As more and more computing goes into cars to make them capable, electrical demands rise and the standard 12-volt systems just don’t cut it anymore. Audi shares the same sentiment and mulls replacing them with 48-volt units allowing it to integrate new technologies and increase the power and efficiency of its cars. The recent RS5 TDI and A6 TDI Concepts feature a similar setup since these cars employ innovative electric turbo charging technologies. To counter turbo lag, there’s a new electrically operated compressor which acts like a supercharger- it starts spinning at just above zero rpm, providing boost even at lowly engine speeds. The compressor doesn’t rely on the engine to perform, but gets juice from a standalone electrical system which allows for improved performance and acceleration- that’s where the high capacity 48 volt system makes its presence felt.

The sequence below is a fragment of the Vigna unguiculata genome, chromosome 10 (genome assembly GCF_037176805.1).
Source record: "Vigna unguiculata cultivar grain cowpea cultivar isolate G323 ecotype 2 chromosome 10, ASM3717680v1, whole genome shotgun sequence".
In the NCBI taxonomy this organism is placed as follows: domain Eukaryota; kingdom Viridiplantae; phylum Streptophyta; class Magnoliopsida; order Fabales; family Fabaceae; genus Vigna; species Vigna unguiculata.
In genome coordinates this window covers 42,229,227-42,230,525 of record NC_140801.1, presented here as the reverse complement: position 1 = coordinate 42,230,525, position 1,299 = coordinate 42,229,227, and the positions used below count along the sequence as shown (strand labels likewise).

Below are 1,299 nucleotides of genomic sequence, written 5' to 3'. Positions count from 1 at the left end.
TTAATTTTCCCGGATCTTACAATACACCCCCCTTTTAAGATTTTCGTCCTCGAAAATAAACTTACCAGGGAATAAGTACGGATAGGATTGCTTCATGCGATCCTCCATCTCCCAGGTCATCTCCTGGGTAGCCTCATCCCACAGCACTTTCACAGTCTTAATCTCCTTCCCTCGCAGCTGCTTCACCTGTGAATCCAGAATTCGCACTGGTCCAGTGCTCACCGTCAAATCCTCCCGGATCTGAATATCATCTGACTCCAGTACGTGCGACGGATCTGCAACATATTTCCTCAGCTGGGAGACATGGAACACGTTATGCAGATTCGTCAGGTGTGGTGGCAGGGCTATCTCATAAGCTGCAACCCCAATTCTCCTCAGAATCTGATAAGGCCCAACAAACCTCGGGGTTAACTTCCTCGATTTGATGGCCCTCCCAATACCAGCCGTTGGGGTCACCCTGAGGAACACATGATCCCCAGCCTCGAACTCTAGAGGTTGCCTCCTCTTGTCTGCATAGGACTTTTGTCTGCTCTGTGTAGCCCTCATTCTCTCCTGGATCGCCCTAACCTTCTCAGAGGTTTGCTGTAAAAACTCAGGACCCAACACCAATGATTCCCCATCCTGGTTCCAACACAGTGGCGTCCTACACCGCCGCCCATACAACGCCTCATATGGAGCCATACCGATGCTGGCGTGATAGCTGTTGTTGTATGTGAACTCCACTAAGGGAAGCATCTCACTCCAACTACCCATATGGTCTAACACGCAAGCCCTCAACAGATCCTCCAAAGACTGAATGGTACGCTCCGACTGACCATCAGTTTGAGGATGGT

As the above graphic shows, a compact lithium-ion battery, working in collaboration with a new efficiency-optimized alternator supplies 48 volts during the engine-off phases and a DC/DC converter integrates the conventional 12-volt electrical system. All that paraphernalia combined together makes for a mild-hybrid system. The powerful alternator achieves an energy recovery output of 10kw – significantly more than current systems – and translates to a saving of 10 grams of CO2 per kilometer, which is equivalent to about 0.4 liters of fuel per 100km. Audi says that the new technology could be entered production in 2015, and the next generation Q7 could benefit from one, amongst others in the Audi line-up eventually.